Mr. Tim Lahrman is one of the most helpful, kind “disabled adults” that I have come to know. He regularly writes pleadings for the disabled, reads cases, is highly skilled in the law–yet is under guardianship in Indiana!
How does this happen? Tim Lahrman ran a very successful electronics store or stores in Indianapolis. They were worth millions. But one day, evil greedy brother ran into court on false pretenses that Tim smoked marijuana frequently and was in need of a guardianship. The court agreed, stripped Tim Lahrman of all his rights and handed over control of the electronics store to evil brother. Of course, we all know what happens after that–assets are sold, but many simply disappear. Evil brother is now rich, bank accounts of the business quickly drained, but the court and all court appointed lawyers and vendors are happy because they have been paid well. Tim Lahrman screams like a stuck pig, but no one listens because he is “an addict” and must be controlled, or that is, fleeced.
Buck v. Bell, 274 U.S. 200 (1927), is a decision of the United States Supreme Court, written by Justice Oliver Wendell Holmes, Jr., in which the Court ruled that a state statute permitting compulsory sterilization of the unfit, including the intellectually disabled, “for the protection and health of the state” did not violate the Due Process clause of the Fourteenth Amendment to the United States Constitution. The decision was largely seen as an endorsement of negative eugenics—the attempt to improve the human race by eliminating “defectives” from the gene pool. The Supreme Court has never expressly overturned Buck v. Bell.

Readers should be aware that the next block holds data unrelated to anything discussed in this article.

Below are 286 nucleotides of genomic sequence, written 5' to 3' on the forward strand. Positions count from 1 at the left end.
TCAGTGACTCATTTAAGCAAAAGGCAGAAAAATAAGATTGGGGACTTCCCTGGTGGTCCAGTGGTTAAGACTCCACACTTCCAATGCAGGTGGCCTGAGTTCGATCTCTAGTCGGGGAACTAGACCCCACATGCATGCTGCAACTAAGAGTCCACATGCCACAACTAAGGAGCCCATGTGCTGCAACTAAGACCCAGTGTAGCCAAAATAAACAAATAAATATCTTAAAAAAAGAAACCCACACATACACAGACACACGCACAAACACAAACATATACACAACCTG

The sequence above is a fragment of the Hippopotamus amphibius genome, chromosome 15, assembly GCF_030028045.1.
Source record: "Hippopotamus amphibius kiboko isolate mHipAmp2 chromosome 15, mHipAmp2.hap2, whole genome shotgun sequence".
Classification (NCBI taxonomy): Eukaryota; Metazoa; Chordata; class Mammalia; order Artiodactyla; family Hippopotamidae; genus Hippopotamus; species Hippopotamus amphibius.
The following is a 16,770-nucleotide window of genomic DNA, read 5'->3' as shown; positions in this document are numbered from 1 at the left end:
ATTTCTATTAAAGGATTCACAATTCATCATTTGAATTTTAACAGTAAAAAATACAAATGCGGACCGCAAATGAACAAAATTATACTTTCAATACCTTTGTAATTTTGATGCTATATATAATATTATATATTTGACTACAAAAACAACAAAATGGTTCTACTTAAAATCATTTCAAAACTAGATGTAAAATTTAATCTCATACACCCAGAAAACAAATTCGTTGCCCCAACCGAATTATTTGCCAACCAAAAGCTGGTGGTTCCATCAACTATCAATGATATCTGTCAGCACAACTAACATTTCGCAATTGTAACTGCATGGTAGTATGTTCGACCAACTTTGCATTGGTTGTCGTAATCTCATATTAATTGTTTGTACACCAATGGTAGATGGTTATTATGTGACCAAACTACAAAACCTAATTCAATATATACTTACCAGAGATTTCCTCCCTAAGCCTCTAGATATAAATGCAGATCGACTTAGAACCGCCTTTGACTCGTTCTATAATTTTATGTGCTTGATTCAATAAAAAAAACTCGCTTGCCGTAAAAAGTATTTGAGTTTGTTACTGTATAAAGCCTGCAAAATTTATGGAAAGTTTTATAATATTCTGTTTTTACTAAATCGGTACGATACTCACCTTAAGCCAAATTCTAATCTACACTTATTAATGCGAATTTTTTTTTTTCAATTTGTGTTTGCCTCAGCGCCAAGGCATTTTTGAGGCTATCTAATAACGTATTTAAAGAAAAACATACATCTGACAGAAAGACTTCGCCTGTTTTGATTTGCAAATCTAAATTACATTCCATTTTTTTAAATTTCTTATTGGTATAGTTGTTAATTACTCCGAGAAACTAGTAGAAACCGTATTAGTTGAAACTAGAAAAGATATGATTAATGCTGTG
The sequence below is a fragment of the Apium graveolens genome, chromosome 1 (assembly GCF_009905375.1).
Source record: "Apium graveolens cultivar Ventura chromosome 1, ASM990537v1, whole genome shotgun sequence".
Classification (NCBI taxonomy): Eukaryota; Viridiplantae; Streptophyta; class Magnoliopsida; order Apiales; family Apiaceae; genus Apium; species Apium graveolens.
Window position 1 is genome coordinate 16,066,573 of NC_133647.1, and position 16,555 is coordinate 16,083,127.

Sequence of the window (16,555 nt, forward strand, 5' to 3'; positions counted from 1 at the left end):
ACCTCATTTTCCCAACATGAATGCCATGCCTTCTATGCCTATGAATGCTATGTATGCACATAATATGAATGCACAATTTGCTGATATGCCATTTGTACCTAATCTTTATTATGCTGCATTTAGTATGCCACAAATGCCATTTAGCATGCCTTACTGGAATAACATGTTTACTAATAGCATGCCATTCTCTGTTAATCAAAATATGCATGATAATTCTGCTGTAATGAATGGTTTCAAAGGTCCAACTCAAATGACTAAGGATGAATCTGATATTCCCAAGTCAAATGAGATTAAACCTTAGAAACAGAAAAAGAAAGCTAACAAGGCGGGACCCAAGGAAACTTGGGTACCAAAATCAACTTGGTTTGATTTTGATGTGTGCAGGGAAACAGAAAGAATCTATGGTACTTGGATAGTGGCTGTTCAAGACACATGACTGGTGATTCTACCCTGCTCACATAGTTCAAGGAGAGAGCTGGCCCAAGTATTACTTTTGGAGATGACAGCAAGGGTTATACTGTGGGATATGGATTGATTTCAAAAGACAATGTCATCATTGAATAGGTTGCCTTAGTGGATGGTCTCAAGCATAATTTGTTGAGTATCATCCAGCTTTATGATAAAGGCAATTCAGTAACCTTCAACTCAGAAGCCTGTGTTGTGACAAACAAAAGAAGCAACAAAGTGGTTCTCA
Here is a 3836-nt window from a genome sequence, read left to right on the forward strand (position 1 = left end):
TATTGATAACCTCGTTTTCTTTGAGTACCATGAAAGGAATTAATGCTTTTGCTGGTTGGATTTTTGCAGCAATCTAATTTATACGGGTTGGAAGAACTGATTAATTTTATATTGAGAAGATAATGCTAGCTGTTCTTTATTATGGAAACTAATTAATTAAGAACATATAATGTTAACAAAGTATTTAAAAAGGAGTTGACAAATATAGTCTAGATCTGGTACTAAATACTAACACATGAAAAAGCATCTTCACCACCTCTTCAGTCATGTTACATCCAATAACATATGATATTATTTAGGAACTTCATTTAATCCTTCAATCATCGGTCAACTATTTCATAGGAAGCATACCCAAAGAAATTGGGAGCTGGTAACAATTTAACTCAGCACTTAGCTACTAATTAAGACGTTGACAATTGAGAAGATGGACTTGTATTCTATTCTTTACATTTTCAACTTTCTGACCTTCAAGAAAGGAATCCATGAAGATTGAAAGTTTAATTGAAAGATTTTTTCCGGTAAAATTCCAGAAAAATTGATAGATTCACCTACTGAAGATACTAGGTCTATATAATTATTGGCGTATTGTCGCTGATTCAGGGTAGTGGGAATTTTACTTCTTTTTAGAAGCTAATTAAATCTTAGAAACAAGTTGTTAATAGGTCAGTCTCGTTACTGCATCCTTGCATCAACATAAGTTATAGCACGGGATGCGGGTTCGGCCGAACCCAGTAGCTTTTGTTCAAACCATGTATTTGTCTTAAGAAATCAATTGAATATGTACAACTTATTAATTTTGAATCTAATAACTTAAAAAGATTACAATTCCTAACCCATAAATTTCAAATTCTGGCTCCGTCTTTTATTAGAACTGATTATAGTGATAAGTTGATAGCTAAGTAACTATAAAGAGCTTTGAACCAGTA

Dred Scott v. Sandford, 60 U.S. 393 (1857), was a landmark decision by the U.S. Supreme Court in which the Court held that African Americans, whether enslaved or free, could not be American citizens and therefore had no standing to sue in federal court, and that the federal government had no power to regulate slavery in the federal territories acquired after the creation of the United States. Dred Scott, an enslaved African American man who had been taken by his owners to free states and territories, attempted to sue for his freedom. In a 7–2 decision written by Chief Justice Roger B. Taney, the Court denied Scott’s request. For only the second time to that point in its history, the Supreme Court ruled an Act of Congress to be unconstitutional.